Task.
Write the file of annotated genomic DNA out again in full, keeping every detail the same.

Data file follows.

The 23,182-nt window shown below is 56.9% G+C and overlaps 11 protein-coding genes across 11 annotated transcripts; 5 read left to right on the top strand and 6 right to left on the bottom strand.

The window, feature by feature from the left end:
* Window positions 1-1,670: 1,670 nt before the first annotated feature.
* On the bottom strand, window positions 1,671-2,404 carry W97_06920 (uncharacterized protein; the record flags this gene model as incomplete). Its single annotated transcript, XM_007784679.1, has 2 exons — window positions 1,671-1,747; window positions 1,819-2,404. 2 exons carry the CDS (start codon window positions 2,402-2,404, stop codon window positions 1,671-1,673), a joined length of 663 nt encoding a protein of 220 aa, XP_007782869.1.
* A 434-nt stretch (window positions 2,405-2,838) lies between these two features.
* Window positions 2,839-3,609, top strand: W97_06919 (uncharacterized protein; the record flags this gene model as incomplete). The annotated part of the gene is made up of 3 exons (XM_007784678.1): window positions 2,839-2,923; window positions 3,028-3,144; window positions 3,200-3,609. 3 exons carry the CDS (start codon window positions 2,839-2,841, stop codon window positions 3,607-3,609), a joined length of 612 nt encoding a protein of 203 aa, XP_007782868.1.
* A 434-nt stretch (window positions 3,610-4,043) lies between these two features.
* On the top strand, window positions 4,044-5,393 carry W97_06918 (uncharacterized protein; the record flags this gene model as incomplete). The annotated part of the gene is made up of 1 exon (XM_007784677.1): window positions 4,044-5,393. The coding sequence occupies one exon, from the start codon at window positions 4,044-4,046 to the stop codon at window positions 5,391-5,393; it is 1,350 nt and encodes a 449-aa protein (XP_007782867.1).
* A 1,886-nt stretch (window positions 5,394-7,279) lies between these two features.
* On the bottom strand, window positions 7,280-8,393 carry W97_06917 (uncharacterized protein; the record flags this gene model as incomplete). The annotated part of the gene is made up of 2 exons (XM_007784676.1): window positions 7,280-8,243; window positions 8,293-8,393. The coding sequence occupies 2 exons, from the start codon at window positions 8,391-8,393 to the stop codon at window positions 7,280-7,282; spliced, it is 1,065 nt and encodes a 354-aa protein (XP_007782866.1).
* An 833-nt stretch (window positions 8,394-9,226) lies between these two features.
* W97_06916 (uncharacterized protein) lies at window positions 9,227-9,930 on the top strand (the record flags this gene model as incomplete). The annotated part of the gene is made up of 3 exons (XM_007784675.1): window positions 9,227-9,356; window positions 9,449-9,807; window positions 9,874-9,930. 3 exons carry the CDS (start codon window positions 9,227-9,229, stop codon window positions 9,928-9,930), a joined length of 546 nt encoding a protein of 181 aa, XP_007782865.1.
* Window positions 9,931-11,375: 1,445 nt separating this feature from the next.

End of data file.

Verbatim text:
The 23,182-nt window shown below is 56.9% G+C and overlaps 11 protein-coding genes across 11 annotated transcripts; 5 read left to right on the top strand and 6 right to left on the bottom strand.

The window, feature by feature from the left end:
* Window positions 1-1,670: 1,670 nt before the first annotated feature.
* On the bottom strand, window positions 1,671-2,404 carry W97_06920 (uncharacterized protein; the record flags this gene model as incomplete). Its single annotated transcript, XM_007784679.1, has 2 exons — window positions 1,671-1,747; window positions 1,819-2,404. 2 exons carry the CDS (start codon window positions 2,402-2,404, stop codon window positions 1,671-1,673), a joined length of 663 nt encoding a protein of 220 aa, XP_007782869.1.
* A 434-nt stretch (window positions 2,405-2,838) lies between these two features.
* Window positions 2,839-3,609, top strand: W97_06919 (uncharacterized protein; the record flags this gene model as incomplete). The annotated part of the gene is made up of 3 exons (XM_007784678.1): window positions 2,839-2,923; window positions 3,028-3,144; window positions 3,200-3,609. 3 exons carry the CDS (start codon window positions 2,839-2,841, stop codon window positions 3,607-3,609), a joined length of 612 nt encoding a protein of 203 aa, XP_007782868.1.
* A 434-nt stretch (window positions 3,610-4,043) lies between these two features.
* On the top strand, window positions 4,044-5,393 carry W97_06918 (uncharacterized protein; the record flags this gene model as incomplete). The annotated part of the gene is made up of 1 exon (XM_007784677.1): window positions 4,044-5,393. The coding sequence occupies one exon, from the start codon at window positions 4,044-4,046 to the stop codon at window positions 5,391-5,393; it is 1,350 nt and encodes a 449-aa protein (XP_007782867.1).
* A 1,886-nt stretch (window positions 5,394-7,279) lies between these two features.
* On the bottom strand, window positions 7,280-8,393 carry W97_06917 (uncharacterized protein; the record flags this gene model as incomplete). The annotated part of the gene is made up of 2 exons (XM_007784676.1): window positions 7,280-8,243; window positions 8,293-8,393. The coding sequence occupies 2 exons, from the start codon at window positions 8,391-8,393 to the stop codon at window positions 7,280-7,282; spliced, it is 1,065 nt and encodes a 354-aa protein (XP_007782866.1).
* An 833-nt stretch (window positions 8,394-9,226) lies between these two features.
* W97_06916 (uncharacterized protein) lies at window positions 9,227-9,930 on the top strand (the record flags this gene model as incomplete). The annotated part of the gene is made up of 3 exons (XM_007784675.1): window positions 9,227-9,356; window positions 9,449-9,807; window positions 9,874-9,930. 3 exons carry the CDS (start codon window positions 9,227-9,229, stop codon window positions 9,928-9,930), a joined length of 546 nt encoding a protein of 181 aa, XP_007782865.1.
* Window positions 9,931-11,375: 1,445 nt separating this feature from the next.